“If you went to Bridgeton, you’d see some familiar network management tools, but what’s unique is the integration across the network, systems and applications we are managing,” Costello says. “It allows us to correlate data across those three different domains . . . for a deeper view of the network.”

The center’s experts meet regularly with AT&T’s gaming customers to plan ahead for the release of new versions of popular games.

“When a new game comes out, we see spikes in certain data centers,” Costello says. “We’re well prepared in advance by knowing the types of games that are coming out so we can add resources ahead of time.”

Turbine is using AT&T’s network engineering expertise to prepare for two big launches in 2006: Dungeons & Dragons and Lord of the Rings. Turbine hosts its Asheron’s Call games at AT&T’s Internet data centers in Boston and Redwood City. Turbine is deploying additional servers and network capacity at these centers in preparation for the release of Dungeons & Dragons.

“We’ve been working with AT&T on the Dungeons & Dragons launch since the middle of last year,” says Mike Hogan, vice president of operations at Turbine. “It’s a lot of planning. When you start talking about the WAN, there’s not anything magical but it’s bigger than most. The LANs that we manage are complex because we’ve got our game serving grid network.”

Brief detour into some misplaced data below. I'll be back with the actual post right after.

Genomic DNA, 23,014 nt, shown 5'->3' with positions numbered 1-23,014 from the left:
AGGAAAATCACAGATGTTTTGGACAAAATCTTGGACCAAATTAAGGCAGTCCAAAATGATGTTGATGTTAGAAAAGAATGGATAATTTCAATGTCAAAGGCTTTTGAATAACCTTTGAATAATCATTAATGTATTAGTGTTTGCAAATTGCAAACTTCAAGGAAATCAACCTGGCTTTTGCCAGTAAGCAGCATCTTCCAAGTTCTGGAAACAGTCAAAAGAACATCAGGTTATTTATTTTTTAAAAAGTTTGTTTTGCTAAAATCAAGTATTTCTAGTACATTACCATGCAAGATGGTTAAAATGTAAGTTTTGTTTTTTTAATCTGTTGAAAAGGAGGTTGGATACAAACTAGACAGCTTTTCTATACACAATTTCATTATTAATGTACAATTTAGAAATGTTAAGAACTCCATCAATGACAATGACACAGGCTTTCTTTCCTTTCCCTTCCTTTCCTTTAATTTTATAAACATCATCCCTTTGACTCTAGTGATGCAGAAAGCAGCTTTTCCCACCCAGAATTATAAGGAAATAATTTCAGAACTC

Turbine uses AT&T for hosting, collocation and professional services, but it manages its gaming applications with in-house staff. Turbine operates hundreds of game servers for its North American subscribers.

“We do not subscribe to managed services. We do all of that ourselves. The gaming application is so unique, and it changes on a constant basis, that it’s almost impossible for us to train outside people,” Hogan says. “We rely on AT&T to do what they do really well: provide us a secure place to operate our games and the bandwidth we need.”

Turbine has hundreds of servers at two AT&T data centers that serve up gaming content to users in North America. “We have 1Gbps coming into the cage, but that can be expanded immediately if it needs to be. You pay for what you use.”

Hogan says having enough bandwidth and having that bandwidth on demand are critical for the release of new games.

“The first few weeks are very intensive for us because we have a large number of people trying the game all at once,” Hogan says. “People will play for 10 or 12 hours straight during the land rush period. After the rush, people will play for a few hours every evening.”

AT&T says online gaming is one of the fastest-growing segments of its Web hosting business. The company won’t give specifics about the amount of revenue it is generating from this segment or the rate at which that revenue is growing. However, two of AT&T’s online gaming customers’ bandwidth capacity grew more than 200% in the last year.

Having a high-performance network platform is critical for online gaming companies during the holiday season, which is the industry’s busiest time.

“Our users are very impatient,” Laskowski says of Yu-Gi-Oh’s primarily male, preteen and teenage audience. “We really need to be on our toes. We can’t afford any downtime or any slowdowns. If we have downtime, we lose money because people lose interest in our games.”